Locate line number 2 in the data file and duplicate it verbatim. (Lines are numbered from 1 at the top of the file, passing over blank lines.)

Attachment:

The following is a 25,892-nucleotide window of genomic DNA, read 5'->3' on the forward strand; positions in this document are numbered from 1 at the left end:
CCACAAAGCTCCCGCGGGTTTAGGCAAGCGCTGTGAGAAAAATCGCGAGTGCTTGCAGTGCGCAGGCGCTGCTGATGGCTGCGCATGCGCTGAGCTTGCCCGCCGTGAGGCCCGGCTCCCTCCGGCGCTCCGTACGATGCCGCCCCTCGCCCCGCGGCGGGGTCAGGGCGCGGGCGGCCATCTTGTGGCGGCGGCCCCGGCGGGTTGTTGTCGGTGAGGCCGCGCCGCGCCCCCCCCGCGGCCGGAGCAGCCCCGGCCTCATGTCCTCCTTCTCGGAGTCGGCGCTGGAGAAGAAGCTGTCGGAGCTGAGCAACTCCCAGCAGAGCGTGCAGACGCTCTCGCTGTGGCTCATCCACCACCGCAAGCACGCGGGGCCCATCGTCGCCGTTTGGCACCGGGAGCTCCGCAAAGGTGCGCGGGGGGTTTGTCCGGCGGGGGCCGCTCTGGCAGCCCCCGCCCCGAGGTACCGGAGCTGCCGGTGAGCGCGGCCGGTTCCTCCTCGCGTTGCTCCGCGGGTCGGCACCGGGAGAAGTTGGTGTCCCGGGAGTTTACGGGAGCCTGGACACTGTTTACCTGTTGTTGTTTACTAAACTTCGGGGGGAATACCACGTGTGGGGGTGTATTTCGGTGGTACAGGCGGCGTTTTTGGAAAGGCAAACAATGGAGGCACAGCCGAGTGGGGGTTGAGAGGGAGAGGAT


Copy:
CCACAAAGCTCCCGCGGGTTTAGGCAAGCGCTGTGAGAAAAATCGCGAGTGCTTGCAGTGCGCAGGCGCTGCTGATGGCTGCGCATGCGCTGAGCTTGCCCGCCGTGAGGCCCGGCTCCCTCCGGCGCTCCGTACGATGCCGCCCCTCGCCCCGCGGCGGGGTCAGGGCGCGGGCGGCCATCTTGTGGCGGCGGCCCCGGCGGGTTGTTGTCGGTGAGGCCGCGCCGCGCCCCCCCCGCGGCCGGAGCAGCCCCGGCCTCATGTCCTCCTTCTCGGAGTCGGCGCTGGAGAAGAAGCTGTCGGAGCTGAGCAACTCCCAGCAGAGCGTGCAGACGCTCTCGCTGTGGCTCATCCACCACCGCAAGCACGCGGGGCCCATCGTCGCCGTTTGGCACCGGGAGCTCCGCAAAGGTGCGCGGGGGGTTTGTCCGGCGGGGGCCGCTCTGGCAGCCCCCGCCCCGAGGTACCGGAGCTGCCGGTGAGCGCGGCCGGTTCCTCCTCGCGTTGCTCCGCGGGTCGGCACCGGGAGAAGTTGGTGTCCCGGGAGTTTACGGGAGCCTGGACACTGTTTACCTGTTGTTGTTTACTAAACTTCGGGGGGAATACCACGTGTGGGGGTGTATTTCGGTGGTACAGGCGGCGTTTTTGGAAAGGCAAACAATGGAGGCACAGCCGAGTGGGGGTTGAGAGGGAGAGGAT